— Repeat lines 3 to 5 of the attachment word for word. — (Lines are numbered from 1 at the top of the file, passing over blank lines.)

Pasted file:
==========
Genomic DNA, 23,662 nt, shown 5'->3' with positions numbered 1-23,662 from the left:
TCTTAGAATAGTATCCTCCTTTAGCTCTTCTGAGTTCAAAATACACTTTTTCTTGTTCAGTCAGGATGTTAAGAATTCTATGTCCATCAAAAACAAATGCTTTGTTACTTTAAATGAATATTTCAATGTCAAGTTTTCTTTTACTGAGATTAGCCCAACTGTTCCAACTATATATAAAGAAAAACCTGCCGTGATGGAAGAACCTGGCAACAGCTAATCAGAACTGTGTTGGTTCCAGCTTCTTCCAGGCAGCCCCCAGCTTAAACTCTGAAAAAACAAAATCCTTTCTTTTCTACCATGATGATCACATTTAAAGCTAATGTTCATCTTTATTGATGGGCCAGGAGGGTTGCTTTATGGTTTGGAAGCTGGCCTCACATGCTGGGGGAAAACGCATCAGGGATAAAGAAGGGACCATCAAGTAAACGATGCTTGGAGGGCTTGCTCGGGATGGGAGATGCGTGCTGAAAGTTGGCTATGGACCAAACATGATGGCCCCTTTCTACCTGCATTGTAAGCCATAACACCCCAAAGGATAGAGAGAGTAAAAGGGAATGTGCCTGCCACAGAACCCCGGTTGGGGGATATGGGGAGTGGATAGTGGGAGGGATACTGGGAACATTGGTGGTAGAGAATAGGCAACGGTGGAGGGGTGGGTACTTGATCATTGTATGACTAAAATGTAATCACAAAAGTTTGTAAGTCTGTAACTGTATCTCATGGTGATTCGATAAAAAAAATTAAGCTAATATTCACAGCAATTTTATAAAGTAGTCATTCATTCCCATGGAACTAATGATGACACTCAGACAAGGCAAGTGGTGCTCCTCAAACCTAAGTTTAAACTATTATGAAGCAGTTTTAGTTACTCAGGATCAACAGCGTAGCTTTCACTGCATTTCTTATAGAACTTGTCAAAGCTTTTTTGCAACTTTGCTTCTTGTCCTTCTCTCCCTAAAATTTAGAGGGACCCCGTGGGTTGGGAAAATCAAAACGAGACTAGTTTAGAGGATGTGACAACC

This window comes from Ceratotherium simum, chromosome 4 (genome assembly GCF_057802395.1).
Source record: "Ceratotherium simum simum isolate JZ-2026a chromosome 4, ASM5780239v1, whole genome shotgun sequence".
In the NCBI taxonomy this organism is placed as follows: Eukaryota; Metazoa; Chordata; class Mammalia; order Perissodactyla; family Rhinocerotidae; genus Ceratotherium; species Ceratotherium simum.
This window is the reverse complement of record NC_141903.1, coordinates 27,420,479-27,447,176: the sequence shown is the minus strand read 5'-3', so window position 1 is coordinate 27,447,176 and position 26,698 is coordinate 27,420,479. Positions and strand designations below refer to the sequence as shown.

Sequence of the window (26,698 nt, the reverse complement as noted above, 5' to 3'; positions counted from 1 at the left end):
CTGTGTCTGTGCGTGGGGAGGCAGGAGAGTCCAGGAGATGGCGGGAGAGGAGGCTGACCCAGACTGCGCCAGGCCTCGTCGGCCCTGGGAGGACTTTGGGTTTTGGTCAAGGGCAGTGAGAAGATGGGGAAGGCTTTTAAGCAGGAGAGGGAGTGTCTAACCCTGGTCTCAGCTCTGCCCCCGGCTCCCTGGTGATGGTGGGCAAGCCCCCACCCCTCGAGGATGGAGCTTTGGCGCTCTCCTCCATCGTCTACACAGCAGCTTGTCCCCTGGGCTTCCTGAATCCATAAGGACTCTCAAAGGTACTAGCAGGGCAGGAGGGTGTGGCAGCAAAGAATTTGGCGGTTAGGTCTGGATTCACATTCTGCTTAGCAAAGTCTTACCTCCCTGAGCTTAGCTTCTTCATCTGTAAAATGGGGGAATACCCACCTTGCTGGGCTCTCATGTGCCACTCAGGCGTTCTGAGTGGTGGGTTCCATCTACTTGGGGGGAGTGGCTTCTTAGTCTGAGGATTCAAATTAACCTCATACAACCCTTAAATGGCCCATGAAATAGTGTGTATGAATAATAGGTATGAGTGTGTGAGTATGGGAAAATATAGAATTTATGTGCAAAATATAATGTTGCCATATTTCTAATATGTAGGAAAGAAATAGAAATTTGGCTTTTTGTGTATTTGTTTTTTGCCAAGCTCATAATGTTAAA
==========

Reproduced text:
This window comes from Ceratotherium simum, chromosome 4 (genome assembly GCF_057802395.1).
Source record: "Ceratotherium simum simum isolate JZ-2026a chromosome 4, ASM5780239v1, whole genome shotgun sequence".
In the NCBI taxonomy this organism is placed as follows: Eukaryota; Metazoa; Chordata; class Mammalia; order Perissodactyla; family Rhinocerotidae; genus Ceratotherium; species Ceratotherium simum.